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Windows Upgrade Causing Campus Headaches

Averting Another Blaster

Computers running Windows XP that are not updated with SP2 will be more susceptible to catching and spreading Internet worms and viruses on the school networks, even in the short span of time it takes to download and install the latest updates.

Computer security experts and Microsoft are anxious to avoid a repeat of last August, when computers owned by hordes of college students arriving for the start of the fall semester were infected en masse by the "Blaster" and "Welchia" worms. The worms generated so much Internet traffic that some schools were forced to temporarily kick thousands of students off their networks.

_____On The Web_____
Windows Update Site: The SP2 download is available from Microsoft's Web site.
A Digital Doctor Treats Computer Contamination (The Washington Post, Aug 15, 2004)
What a Tangled Web I Wove (The Washington Post, Aug 15, 2004)
Take Care to Guard Your Windows (The Washington Post, Aug 15, 2004)
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Those schools spent much of the last year designing and testing homegrown computer applications to ensure that students and faculty have protections in place on their PCs before they can hook back up to the networks, said Rodney Petersen, security task force coordinator for EDUCAUSE, an information technology association for colleges and universities. The last thing they want, he said, is to introduce a gigantic package of software onto their systems without conducting extensive testing first.

Not all schools are so worried. American University in Washington, the University of Virginia in Charlottesville and the College of William and Mary are encouraging students to install the upgrade as soon as possible.

"I think some schools are being somewhat unnecessarily paranoid about this," said Carl Whitman, American's executive director of e-operations. "At this point, the bad stuff on the Internet is getting pretty out of hand and we need whatever help we can get."

Georgetown University will not block Service Pack 2 downloads either, said spokeswoman Laura Cavender.

Elsewhere, schools such as Brown University in Providence, R.I., and Davidson College near Charlotte, N.C., are advising students to hold off installing SP2 for a few weeks, but are not stopping them from doing so.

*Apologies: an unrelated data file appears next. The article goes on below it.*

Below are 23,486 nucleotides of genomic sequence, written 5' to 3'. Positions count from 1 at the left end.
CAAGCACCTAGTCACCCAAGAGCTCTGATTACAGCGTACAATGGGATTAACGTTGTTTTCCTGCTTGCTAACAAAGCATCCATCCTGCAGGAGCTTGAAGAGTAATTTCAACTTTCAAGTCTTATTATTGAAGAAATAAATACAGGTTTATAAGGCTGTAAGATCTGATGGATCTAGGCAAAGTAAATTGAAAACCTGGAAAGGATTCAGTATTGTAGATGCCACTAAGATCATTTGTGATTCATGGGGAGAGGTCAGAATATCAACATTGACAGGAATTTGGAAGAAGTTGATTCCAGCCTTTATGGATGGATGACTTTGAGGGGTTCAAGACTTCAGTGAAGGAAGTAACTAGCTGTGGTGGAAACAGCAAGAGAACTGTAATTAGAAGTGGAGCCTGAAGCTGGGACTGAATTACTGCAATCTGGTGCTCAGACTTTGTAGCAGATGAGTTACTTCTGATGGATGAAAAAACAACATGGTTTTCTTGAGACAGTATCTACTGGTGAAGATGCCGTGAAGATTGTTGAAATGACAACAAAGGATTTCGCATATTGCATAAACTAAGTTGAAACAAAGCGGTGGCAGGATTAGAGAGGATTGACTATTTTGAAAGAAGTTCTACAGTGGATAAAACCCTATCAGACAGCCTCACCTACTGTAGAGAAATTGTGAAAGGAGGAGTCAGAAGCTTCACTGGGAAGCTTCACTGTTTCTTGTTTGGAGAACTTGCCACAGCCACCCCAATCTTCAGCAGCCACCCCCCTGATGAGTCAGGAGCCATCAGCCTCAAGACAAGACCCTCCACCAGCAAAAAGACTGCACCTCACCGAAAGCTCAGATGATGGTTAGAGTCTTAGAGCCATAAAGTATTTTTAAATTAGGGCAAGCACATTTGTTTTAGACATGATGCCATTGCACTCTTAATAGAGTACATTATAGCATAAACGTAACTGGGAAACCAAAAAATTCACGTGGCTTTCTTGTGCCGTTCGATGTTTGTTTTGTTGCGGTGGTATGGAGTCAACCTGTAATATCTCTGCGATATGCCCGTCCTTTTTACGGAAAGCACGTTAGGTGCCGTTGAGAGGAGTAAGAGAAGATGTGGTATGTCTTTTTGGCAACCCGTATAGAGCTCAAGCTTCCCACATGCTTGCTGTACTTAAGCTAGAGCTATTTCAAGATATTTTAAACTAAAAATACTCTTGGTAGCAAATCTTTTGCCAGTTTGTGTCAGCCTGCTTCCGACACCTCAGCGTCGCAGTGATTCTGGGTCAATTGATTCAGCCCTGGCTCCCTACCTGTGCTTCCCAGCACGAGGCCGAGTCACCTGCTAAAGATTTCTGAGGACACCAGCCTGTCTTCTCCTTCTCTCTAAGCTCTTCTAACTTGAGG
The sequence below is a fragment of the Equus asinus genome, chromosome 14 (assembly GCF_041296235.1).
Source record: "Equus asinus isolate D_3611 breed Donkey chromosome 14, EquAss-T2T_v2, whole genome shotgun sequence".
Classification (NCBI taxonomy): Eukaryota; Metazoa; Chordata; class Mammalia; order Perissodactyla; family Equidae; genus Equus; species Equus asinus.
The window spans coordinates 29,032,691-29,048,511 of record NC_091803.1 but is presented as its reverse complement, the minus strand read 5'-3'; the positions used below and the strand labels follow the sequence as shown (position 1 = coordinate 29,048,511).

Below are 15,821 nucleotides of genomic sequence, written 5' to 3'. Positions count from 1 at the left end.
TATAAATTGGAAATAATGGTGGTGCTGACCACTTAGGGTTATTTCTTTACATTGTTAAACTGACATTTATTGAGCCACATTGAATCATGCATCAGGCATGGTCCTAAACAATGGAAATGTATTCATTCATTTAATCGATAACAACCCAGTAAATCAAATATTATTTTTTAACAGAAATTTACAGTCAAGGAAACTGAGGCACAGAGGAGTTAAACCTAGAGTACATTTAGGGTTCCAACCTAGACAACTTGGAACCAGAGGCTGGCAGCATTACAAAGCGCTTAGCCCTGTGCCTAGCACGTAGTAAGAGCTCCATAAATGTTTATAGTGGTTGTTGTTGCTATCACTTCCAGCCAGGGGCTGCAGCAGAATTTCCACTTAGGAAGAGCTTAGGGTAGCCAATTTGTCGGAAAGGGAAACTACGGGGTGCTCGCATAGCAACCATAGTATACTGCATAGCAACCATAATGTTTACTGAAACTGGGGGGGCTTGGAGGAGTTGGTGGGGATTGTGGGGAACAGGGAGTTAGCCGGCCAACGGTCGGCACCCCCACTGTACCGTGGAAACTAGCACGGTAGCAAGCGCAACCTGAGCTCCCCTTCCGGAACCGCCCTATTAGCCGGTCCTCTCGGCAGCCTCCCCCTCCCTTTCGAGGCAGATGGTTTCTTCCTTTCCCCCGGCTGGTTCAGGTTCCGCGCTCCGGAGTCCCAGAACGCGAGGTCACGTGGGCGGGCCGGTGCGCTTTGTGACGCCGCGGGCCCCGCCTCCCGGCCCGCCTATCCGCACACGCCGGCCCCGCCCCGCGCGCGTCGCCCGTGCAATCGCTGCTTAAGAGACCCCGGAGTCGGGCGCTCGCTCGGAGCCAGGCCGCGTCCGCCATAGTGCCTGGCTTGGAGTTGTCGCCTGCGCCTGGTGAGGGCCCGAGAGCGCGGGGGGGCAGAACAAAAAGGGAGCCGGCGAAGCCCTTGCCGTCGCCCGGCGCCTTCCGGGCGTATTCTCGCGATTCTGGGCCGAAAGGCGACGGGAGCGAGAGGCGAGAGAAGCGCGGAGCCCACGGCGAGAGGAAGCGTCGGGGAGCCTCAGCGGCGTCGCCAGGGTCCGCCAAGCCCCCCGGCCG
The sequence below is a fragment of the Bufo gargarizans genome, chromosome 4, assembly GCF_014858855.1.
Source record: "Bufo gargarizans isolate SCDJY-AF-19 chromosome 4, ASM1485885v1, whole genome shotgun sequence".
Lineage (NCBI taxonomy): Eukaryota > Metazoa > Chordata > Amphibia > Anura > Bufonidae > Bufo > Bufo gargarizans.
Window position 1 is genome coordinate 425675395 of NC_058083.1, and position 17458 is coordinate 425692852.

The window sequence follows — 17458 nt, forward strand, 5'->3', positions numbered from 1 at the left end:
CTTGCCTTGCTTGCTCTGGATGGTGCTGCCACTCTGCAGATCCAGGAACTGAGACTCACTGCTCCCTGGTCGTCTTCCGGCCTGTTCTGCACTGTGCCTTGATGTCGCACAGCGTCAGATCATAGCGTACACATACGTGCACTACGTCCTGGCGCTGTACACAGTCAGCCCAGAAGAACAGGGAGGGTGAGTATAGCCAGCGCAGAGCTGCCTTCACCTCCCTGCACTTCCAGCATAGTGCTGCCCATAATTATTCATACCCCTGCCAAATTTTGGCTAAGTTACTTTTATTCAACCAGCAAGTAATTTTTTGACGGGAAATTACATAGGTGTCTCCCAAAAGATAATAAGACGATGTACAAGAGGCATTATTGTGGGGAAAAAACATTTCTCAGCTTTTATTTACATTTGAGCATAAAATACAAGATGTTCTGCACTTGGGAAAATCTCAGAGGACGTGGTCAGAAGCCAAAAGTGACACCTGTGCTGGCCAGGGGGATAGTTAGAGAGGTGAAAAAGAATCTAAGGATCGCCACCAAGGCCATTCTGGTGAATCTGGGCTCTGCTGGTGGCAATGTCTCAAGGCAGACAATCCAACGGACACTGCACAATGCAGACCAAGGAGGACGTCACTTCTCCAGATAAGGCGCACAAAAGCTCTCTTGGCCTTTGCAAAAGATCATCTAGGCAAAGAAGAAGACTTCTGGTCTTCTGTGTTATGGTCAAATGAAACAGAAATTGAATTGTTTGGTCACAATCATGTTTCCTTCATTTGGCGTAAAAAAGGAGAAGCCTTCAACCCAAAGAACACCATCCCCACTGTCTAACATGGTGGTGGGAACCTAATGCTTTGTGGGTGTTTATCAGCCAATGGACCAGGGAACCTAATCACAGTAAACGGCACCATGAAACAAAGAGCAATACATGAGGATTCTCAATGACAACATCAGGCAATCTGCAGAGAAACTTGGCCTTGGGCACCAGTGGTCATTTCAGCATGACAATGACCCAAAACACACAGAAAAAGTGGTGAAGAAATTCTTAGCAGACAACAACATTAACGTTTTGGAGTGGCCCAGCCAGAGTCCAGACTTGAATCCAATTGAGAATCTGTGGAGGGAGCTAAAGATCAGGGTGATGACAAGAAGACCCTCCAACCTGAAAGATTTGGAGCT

Dan Updegrove, vice president for information technology at the University of Texas at Austin, said his school is advising students to get the update.

"We want to get it out there as fast as we can," Updegrove said. "The idea of telling our students to install a patch to block this other patch -- and then in the event that an Internet attack that would have been prevented by SP2 surfaces telling them to then please delete the install anti-patch patch – that strikes me as a little absurd."

Hurdles to the CD-ROM Solution

Several schools, including Brown and George Mason, planned to circulate SP2 on CD-ROMs, a move that would allow students to install the upgrade without connecting to the Internet. Microsoft, however, last week sent a letter to those schools warning them against duplicating and distributing the patches without buying an expensive license that includes the right to install Microsoft programs on student PCs.

"It is a definite possibility that an enterprising hacker hoping to harm companies, campuses or personal assets could compromise the integrity of a disk that has not been created by an Authorized Replicator," Microsoft wrote. "As a result, Microsoft must take special precautions when it comes to security updates and how they are distributed."

Distributing the service pack via CD-ROM, according to EDUCAUSE, could help schools speed up installs and diminish the chances of campus-wide Internet sluggishness caused by thousands of student PCs downloading the update simultaneously; downloading and installing SP2 can take anywhere from one to three hours with a high-speed Internet connection.

Microsoft has agreed to give schools one service pack disk for every 50 students on campus, with extra disks costing 32 cents each. Microsoft said it has received orders for the CD-ROM from approximately 60 institutions, and that nearly 100,000 CD-ROMs have already been shipped to schools nationwide.

Some schools, including American University, will not receive them for another two weeks, though Microsoft said it expects to ship any ordered discs within five to 12 business days.

"For the vast majority of institutions that have students returning this week, that's too little too late," said EDUCAUSE's Petersen.

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